These are findings of a new study of Millennials by the Media Insight Project, a collaboration of the American Press Institute and The Associated Press-NORC Center for Public Affairs Research. The new report on paying for news is a deeper examination, with new analysis and data, of a larger study of Millennials released earlier this year.
The study included a nationally representative survey of adults age 18 to 34 and in-depth interviews with several small groups of Millennials. These small group discussions highlight two potential reasons why some Millennials may not pay for news: there is so much free news it’s hard to see the value of paying, and a belief that access to news should be free to facilitate being an informed citizen.
[pullquote align=center]These basic findings — Millennials do regularly use and often personally pay for news content — challenge the notion that Millennials believe everything on the web must be free.[/pullquote]
Among the study’s other findings:
In all, 87 percent of Millennials personally pay for some type of subscription or other paid service, including news or entertainment services.
The most popular content Millennials pay for personally is downloaded, rented, or streamed movies and television (55 percent) and music (48 percent).
More Millennials pay for print magazines (21 percent) and newspapers (15 percent) than digital magazines (11 percent) and newspaper media content online (10 percent).
Older Millennials are more likely than younger Millennials to pay out of their own pocket for news (roughly 45 percent over age 21 vs. 23 percent age 18-21).
There are no major socioeconomic differences between those who pay for news and those who do not pay for such services.
Ninety percent of those who pay for news also pay for entertainment.
Those who personally pay for news are more likely than those who do not pay to use news for personal or professional reasons such as helping them with their job (29 percent vs. 20 percent).
Yet only half of Millennials who say keeping up with the news is important personally pay for news products or services.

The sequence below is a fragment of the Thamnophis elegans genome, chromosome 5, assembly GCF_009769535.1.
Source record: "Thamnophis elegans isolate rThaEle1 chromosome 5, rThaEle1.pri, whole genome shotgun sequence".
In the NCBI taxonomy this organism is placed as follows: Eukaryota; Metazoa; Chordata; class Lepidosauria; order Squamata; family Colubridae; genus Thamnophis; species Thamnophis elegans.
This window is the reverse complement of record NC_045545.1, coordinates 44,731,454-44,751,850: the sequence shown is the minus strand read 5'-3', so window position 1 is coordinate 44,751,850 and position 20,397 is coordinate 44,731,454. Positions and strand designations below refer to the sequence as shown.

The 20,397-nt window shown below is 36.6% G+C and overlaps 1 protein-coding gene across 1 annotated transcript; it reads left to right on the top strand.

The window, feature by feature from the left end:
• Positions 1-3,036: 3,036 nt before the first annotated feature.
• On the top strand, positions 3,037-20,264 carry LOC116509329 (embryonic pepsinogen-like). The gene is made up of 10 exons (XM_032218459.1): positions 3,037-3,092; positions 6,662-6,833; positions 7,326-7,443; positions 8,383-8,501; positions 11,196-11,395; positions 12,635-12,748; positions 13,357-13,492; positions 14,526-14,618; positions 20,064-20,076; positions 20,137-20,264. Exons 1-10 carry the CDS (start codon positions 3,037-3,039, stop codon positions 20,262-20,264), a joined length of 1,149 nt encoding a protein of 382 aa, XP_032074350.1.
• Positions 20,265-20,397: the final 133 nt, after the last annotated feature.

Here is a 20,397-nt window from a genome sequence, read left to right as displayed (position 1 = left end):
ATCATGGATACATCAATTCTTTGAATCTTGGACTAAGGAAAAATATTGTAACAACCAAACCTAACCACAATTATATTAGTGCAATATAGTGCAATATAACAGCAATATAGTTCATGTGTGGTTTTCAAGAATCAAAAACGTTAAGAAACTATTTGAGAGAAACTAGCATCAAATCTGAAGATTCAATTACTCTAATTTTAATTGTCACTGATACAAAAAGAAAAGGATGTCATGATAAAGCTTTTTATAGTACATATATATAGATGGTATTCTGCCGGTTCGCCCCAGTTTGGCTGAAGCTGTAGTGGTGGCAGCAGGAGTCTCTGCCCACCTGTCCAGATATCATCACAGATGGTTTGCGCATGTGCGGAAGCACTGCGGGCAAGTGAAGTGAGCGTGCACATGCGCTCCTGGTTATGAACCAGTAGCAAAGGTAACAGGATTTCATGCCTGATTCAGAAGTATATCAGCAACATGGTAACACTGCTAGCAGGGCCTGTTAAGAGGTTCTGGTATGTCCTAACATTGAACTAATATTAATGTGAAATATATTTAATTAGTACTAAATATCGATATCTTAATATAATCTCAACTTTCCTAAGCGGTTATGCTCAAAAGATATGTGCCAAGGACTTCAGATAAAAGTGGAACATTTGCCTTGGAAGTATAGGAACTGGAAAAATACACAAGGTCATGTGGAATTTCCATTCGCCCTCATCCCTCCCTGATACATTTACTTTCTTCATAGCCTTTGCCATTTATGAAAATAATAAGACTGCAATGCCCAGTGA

Millennials who pay for news are more likely to follow sports (56 percent vs. 44 percent) and current events such as national politics (51 percent vs. 38 percent) than those who do not pay for news.
Those who pay for news tend to also engage more with news on free platforms such as Facebook and Twitter.
Even among Millennials who pay for news, Facebook and search engines are their most common sources for obtaining news on many topics.
The first section of this report describes the Millennials who use and pay for news, and the second section describes how this paying population’s news habits differ from those of non-payers.
The findings in this report are based on both in-depth interviews and a survey conducted by the Media Insight Project, an initiative of the American Press Institute and The Associated Press-NORC Center for Public Affairs Research. The nationally representative survey of 1,045 adults between the ages of 18 and 34 was conducted between January 5 and February 2, 2015. The final response rate was 14 percent, and the overall margin of error was +/- 3.8 percentage points. In addition to the survey, the research included 10 semi-structured, in-person interviews with small groups of Millennials to understand their news habits.
We’re here to help you move through the stages of what it means to be a healthy news organization and a healthy news contributor — whether you’re dealing with revenue or cultural challenges or effectively managing change.